Distant metastasis in cancer patients results from cancer cells escape from a primary tumor and travel through the bloodstream to secondary organ sites. Little is known about how this journey affects the biology of these circulating tumor cells (CTCs). Within the bloodstream, CTCs are exposed to hemodynamic forces which are foreign to cancer cells derived from epithelial organs. It has recently been shown that cancer cell lines from numerous epithelial tissues exhibit an acquired resistance to brief pulses of high level fluid shear stress (FSS) compared to normal or benign epithelial cells. This phenotype reflects signaling through at least several common oncogenic pathways. The objective of this proposal is to elucidate the mechanism(s) underlying FSS-resistance in cancer cells and to gain a greater understanding of how CTCs experience FSS in circulation using a model of the human heart and measuring FSS-resistance in CTCs from a mouse model of prostate cancer metastasis. The central hypothesis of this proposal is that cancer cells in the circulation are exposed to brief pulses of high-level FSS that trigger membrane-cytoskeletal changes which confer resistance to FSS. The rationale for the proposed research is that it will for the first tim elucidate how cancer cells respond to FSS, and how this relates to the ability of CTCs to survive hemodynamic forces.
The specific aims of this proposal are: 1) Determine the mechanisms underlying FSS resistance in cancer cells. Based on our preliminary data, our working hypothesis is that exposure to FSS induces calcium entry through damaged plasma membrane. This triggers plasma membrane repair as well as Rho-dependent modulation of the actin cytoskeleton which renders cells resistant to subsequent exposure to FSS; and 2) Measure the effects of physiologic FSS on cancer cells. Based on our observations on the effects of brief pulses of high level FSS on cancer cells, our working hypothesis is that CTCs also experience these forces in physiologic settings and exhibit FSS resistance. We will employ a device that accurately models the human heart to determine if exposure to brief pulses of high-level shear stress triggers FSS resistance in cancer cells and we will measure FSS resistance in CTCs in blood samples from mice. The contribution of this proposal will be significant because it will begin to elucidate the mechanisms for how cancer cells respond to fluid shear stress and to determine if CTCs exhibit FSS resistance under physiological settings. Elucidating the mechanisms underlying FSS-resistance may have implications for diagnostic approaches, for instance, by using FSS as a means to distinguish benign from malignant cells. Likewise, these studies may inform therapeutic approaches to reduce metastatic potential by interfering with FSS-resistance. The proposed research is conceptually innovative because it challenges the commonly held idea that CTCs are intrinsically fragile and highly subject to destruction from hemodynamic shear forces and technically innovative because we will use a device that recapitulates physiologic shear stress in the human heart to explore the effects of FSS in cancer cells.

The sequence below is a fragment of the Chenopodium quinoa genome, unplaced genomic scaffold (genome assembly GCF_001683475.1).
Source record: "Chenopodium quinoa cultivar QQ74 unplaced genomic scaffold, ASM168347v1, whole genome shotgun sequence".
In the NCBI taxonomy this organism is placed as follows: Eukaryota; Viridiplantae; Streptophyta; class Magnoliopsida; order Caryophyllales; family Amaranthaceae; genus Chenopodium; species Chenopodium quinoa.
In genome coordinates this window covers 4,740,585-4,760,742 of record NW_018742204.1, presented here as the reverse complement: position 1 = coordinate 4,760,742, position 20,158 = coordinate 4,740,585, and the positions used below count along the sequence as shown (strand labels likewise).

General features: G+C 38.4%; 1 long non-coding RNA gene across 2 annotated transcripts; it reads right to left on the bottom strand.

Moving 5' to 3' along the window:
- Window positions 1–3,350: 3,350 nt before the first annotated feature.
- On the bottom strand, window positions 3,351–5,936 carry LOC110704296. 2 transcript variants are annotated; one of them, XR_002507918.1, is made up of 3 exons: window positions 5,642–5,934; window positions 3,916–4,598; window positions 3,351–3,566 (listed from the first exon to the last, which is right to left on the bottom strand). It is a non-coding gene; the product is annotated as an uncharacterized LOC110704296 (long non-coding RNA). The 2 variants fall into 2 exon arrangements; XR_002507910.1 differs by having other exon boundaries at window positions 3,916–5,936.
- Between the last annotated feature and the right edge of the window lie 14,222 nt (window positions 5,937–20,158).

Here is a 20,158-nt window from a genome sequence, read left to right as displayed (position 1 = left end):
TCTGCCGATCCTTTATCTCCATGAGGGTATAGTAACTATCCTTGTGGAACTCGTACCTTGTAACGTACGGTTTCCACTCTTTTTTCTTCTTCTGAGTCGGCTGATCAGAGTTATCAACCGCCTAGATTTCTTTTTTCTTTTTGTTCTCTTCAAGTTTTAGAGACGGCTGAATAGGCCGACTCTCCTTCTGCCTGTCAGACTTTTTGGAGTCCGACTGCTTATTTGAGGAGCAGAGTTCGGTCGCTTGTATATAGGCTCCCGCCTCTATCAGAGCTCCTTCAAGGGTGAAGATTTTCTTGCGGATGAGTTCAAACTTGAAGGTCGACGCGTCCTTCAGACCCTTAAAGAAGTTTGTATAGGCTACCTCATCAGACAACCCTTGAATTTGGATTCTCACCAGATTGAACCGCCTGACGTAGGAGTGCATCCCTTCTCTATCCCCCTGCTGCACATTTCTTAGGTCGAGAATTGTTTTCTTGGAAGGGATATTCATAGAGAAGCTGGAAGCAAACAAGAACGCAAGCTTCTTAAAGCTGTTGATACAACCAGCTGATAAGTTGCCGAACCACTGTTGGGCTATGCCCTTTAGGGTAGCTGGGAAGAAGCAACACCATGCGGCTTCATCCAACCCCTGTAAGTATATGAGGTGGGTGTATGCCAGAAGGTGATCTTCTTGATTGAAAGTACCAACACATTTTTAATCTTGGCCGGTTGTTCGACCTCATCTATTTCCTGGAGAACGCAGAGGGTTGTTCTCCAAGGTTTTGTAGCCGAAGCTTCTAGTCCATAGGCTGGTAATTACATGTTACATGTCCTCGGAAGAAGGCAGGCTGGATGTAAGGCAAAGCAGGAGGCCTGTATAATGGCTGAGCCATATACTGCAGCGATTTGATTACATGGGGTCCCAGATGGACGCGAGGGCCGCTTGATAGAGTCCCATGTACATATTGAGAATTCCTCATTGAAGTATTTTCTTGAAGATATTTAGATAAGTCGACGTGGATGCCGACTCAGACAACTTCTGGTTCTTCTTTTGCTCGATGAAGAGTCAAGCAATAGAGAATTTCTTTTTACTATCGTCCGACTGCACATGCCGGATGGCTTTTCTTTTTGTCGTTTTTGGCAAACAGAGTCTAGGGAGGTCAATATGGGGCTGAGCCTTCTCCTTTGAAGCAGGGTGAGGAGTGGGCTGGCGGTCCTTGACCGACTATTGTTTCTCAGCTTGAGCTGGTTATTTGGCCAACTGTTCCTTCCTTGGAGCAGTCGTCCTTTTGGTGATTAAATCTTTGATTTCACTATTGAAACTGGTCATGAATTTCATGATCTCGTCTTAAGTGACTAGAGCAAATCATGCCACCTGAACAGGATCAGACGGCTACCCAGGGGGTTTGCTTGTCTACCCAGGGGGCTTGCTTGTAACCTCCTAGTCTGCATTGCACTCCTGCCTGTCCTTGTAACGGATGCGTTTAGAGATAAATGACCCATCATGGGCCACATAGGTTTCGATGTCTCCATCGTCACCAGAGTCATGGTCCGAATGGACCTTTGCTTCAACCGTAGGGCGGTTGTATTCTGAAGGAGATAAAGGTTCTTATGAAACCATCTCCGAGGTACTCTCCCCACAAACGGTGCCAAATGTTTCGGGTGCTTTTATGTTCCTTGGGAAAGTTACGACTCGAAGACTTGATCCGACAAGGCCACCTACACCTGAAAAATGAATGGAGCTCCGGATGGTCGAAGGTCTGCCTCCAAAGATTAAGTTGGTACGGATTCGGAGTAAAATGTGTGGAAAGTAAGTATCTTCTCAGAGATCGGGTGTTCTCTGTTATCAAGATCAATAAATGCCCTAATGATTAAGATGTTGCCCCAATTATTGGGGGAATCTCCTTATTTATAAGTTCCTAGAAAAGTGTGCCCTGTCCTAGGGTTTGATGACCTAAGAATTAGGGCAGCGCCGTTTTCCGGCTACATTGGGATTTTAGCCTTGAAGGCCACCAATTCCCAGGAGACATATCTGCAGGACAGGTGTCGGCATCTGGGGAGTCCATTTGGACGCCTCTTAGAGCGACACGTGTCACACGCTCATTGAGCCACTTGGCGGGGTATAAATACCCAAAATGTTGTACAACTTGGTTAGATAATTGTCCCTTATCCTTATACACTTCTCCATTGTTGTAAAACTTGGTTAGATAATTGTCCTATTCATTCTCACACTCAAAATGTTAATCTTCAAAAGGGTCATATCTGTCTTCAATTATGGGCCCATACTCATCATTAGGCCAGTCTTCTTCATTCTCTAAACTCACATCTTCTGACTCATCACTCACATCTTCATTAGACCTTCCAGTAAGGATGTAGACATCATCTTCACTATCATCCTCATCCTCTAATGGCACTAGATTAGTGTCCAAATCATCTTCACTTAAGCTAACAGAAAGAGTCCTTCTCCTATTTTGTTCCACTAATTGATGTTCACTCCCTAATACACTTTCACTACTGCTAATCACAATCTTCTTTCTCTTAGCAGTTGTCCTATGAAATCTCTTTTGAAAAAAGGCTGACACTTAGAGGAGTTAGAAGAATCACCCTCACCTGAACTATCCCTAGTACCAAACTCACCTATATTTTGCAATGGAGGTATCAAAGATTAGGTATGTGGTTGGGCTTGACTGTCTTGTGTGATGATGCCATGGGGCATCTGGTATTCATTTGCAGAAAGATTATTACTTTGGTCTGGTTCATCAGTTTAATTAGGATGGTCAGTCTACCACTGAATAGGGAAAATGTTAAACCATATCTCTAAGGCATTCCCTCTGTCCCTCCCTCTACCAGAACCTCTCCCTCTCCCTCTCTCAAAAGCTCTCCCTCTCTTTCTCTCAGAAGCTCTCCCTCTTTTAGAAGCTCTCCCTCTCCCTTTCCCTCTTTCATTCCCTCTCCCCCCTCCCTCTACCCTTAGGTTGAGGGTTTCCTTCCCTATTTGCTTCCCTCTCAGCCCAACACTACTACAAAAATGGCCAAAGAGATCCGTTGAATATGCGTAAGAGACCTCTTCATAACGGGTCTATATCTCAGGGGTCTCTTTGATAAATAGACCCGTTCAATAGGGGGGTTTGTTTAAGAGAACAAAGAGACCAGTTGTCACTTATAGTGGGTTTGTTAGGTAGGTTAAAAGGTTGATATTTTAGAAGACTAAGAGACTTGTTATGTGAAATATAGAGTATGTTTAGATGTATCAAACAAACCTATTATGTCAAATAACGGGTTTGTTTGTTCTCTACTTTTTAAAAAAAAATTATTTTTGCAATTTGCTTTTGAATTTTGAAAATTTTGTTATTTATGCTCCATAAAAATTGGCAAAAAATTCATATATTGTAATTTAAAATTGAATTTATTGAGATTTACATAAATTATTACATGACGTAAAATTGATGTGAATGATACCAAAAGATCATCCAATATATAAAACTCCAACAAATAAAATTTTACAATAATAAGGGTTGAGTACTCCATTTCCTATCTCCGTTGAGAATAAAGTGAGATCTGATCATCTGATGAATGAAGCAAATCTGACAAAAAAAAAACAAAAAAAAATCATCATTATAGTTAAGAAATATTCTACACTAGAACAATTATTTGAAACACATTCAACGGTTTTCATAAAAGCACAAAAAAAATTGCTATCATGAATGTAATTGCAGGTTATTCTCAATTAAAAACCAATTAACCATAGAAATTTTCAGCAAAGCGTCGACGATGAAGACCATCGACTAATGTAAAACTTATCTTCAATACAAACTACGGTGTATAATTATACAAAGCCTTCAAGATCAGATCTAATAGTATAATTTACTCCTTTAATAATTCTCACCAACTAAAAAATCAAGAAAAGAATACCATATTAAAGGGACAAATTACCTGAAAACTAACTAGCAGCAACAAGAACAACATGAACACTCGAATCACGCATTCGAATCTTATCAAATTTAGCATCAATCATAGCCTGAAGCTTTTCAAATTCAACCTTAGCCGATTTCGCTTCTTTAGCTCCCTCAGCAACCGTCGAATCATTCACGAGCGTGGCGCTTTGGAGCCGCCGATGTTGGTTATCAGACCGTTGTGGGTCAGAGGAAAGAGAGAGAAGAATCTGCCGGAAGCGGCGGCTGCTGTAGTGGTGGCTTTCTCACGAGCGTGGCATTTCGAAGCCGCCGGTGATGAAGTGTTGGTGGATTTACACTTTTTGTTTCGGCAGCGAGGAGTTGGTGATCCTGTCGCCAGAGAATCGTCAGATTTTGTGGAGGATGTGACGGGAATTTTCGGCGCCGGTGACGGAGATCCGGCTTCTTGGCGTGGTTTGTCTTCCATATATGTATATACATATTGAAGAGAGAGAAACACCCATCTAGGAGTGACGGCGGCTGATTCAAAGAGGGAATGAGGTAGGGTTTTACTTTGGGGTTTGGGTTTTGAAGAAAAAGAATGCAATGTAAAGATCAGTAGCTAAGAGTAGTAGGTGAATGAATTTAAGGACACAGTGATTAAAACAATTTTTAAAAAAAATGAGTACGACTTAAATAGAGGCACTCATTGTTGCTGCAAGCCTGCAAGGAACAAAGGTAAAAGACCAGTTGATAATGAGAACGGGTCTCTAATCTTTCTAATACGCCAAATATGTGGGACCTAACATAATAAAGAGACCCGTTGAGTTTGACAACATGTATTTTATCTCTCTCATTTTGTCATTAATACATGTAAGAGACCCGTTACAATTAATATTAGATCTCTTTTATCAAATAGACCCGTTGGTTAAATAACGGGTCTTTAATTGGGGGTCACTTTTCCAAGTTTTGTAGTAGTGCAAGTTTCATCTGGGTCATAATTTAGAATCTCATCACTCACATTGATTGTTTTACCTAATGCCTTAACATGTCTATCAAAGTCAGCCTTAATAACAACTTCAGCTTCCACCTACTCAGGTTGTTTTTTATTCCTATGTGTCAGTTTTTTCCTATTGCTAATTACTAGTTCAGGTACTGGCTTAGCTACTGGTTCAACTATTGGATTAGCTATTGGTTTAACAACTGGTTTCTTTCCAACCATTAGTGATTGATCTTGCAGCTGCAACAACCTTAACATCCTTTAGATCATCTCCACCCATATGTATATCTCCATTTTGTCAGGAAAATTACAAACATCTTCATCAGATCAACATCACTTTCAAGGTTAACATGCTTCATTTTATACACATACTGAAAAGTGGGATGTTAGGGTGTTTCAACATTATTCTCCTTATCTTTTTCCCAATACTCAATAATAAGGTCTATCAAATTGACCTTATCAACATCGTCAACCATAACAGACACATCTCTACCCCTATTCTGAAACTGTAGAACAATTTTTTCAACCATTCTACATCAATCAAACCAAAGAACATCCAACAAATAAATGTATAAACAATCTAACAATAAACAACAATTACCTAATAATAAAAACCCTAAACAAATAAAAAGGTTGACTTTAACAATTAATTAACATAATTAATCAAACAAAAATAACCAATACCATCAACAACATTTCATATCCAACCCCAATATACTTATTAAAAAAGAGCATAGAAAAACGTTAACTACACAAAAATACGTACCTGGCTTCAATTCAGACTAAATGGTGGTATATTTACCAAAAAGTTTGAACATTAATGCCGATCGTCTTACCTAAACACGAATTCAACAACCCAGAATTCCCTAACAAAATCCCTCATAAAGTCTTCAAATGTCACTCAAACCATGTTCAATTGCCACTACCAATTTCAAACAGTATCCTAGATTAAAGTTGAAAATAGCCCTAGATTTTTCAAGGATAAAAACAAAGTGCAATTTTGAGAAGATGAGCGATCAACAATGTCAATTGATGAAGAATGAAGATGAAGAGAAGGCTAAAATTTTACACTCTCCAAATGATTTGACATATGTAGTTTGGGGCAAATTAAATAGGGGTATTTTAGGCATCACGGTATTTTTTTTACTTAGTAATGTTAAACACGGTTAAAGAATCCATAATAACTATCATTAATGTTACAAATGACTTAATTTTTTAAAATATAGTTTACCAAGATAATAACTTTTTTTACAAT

The proposed research is relevant to the mission of the NCI because it seeks to discover basic mechanisms underlying how metastatic cancer cells experience and respond to hemodynamic shear stress while they are in the circulation. These studies will be broadly applicable to many types of cancer derived from epithelial organs, which spread via hematogenous metastasis. These studies represent a new avenue of research, because very little is known about how hemodynamic forces influence cancer cell biology; cancer cell resistance to such forces has not been explored before.